• Permanent disability
  • Divorce
  • Retirement
  • Non-approved transfer

BRENT R. ARMSTRONG

Utah Association of CPAs

possible issues in succession planning
POSSIBLE ISSUES IN SUCCESSION PLANNING
  • Family system vs.business system
  • Family financial planning
  • Role permutations -- owner vs. non-owner; employee vs. non-employee; family vs. non-family
  • Goal definition
  • Exit strategies
  • Management succession
  • Sibling rivalries
  • Financial conflicts

BRENT R. ARMSTRONG

Utah Association of CPAs

possible issues in succession planning cont d
POSSIBLE ISSUES IN SUCCESSION PLANNING – cont’d
  • Hidden agendas
  • Succession fantasies
  • Emotional impacts
  • Personalities
  • Control conflicts
  • Queen-bee syndrome
  • In-laws
  • Taxes
  • Timing and transition
  • Updating

BRENT R. ARMSTRONG

Utah Association of CPAs

slide63

WHO SHOULD ASSIST IN DESIGNING AND PREPARING SUCCESSION PLANS?

BRENT R. ARMSTRONG

Utah Association of CPAs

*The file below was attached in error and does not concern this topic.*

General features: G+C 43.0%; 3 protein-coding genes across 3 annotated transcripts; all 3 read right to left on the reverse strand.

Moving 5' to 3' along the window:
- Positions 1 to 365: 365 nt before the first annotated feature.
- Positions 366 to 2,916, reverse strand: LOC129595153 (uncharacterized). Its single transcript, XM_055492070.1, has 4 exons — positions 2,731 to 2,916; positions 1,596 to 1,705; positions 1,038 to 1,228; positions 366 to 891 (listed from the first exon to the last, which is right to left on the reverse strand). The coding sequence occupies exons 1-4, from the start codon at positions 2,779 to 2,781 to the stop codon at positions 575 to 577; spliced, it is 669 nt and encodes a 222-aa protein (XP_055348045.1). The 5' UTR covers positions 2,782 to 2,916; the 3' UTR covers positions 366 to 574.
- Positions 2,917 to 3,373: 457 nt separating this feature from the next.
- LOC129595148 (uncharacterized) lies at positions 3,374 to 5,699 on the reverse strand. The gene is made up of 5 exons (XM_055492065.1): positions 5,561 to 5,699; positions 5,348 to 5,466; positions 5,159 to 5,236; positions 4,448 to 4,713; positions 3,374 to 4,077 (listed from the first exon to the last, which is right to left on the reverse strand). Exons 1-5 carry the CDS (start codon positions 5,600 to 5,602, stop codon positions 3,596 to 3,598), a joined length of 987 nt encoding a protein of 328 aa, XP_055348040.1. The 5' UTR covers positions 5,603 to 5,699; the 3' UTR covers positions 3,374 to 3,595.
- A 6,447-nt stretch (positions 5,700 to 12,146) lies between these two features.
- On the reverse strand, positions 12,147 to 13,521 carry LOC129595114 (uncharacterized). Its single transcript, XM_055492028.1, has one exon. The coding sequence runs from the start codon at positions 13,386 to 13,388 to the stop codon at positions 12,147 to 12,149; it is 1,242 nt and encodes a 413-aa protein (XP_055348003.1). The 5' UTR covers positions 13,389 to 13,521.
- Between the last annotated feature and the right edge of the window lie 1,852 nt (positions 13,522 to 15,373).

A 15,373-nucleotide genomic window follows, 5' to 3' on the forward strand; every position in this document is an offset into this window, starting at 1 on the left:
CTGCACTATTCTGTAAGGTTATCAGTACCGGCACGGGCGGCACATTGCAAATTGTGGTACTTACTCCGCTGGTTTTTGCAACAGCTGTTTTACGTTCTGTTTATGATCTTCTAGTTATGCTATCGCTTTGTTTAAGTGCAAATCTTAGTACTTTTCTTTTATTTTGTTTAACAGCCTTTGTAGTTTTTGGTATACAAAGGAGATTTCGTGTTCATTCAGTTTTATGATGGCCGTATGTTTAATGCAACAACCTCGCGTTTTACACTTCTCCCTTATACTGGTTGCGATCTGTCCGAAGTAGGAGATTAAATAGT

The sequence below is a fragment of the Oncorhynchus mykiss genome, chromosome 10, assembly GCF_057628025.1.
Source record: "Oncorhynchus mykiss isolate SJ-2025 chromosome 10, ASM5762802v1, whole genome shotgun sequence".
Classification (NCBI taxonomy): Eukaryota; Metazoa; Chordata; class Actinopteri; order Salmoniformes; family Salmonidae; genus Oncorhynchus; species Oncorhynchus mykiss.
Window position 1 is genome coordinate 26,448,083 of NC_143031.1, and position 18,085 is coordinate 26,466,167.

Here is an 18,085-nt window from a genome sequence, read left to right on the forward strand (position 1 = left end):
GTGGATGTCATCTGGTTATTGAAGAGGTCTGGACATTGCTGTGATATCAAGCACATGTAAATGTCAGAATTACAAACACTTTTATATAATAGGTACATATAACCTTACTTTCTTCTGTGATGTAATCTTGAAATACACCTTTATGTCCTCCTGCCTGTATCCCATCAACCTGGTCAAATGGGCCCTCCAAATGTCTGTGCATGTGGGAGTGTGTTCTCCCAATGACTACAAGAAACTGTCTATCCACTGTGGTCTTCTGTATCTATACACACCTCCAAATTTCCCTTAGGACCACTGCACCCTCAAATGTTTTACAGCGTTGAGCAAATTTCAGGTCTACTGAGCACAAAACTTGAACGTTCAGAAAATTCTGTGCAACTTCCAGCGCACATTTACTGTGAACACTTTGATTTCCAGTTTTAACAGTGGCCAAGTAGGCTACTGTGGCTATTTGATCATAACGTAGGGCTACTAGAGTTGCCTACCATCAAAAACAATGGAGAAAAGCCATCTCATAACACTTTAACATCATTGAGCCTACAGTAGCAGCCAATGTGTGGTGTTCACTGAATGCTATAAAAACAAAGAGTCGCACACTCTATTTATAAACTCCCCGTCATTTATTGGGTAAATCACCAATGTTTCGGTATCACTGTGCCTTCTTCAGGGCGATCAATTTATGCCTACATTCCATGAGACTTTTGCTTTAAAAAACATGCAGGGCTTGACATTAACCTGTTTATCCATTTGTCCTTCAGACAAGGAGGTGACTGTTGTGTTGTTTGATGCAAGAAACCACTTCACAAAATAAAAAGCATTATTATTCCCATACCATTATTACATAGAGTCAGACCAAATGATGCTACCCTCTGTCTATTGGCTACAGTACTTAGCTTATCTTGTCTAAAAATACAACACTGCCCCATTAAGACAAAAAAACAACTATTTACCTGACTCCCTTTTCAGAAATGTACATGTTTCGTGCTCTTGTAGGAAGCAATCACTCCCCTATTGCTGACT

ethical issues in preparing succession plans
ETHICAL ISSUES IN PREPARING SUCCESSION PLANS
  • Multiple owners represented by one lawyer
  • Potential conflicts of interest
  • Confidentiality
  • Informed client consent
  • Withdrawal of representation
  • Facilitation

BRENT R. ARMSTRONG

Utah Association of CPAs

slide65

IN SUCCESSION PLANNING, ONE SIZE DOES NOT FIT ALL.

BRENT R. ARMSTRONG

Utah Association of CPAs

headline ranch operator shoots brothers over inheritance
HEADLINE:Ranch Operator Shoots Brothers Over Inheritance

J, a long-time rancher in MMM County, shot and killed his two brothers who had traveled to the ranch to finalize inheritance from their father’s estate. J then took his own life. Their father had left the ranch in equal shares among his 5 children, without any special consideration for J who alone had cared for the ranch and livestock for over 20 years.

BRENT R. ARMSTRONG

Utah Association of CPAs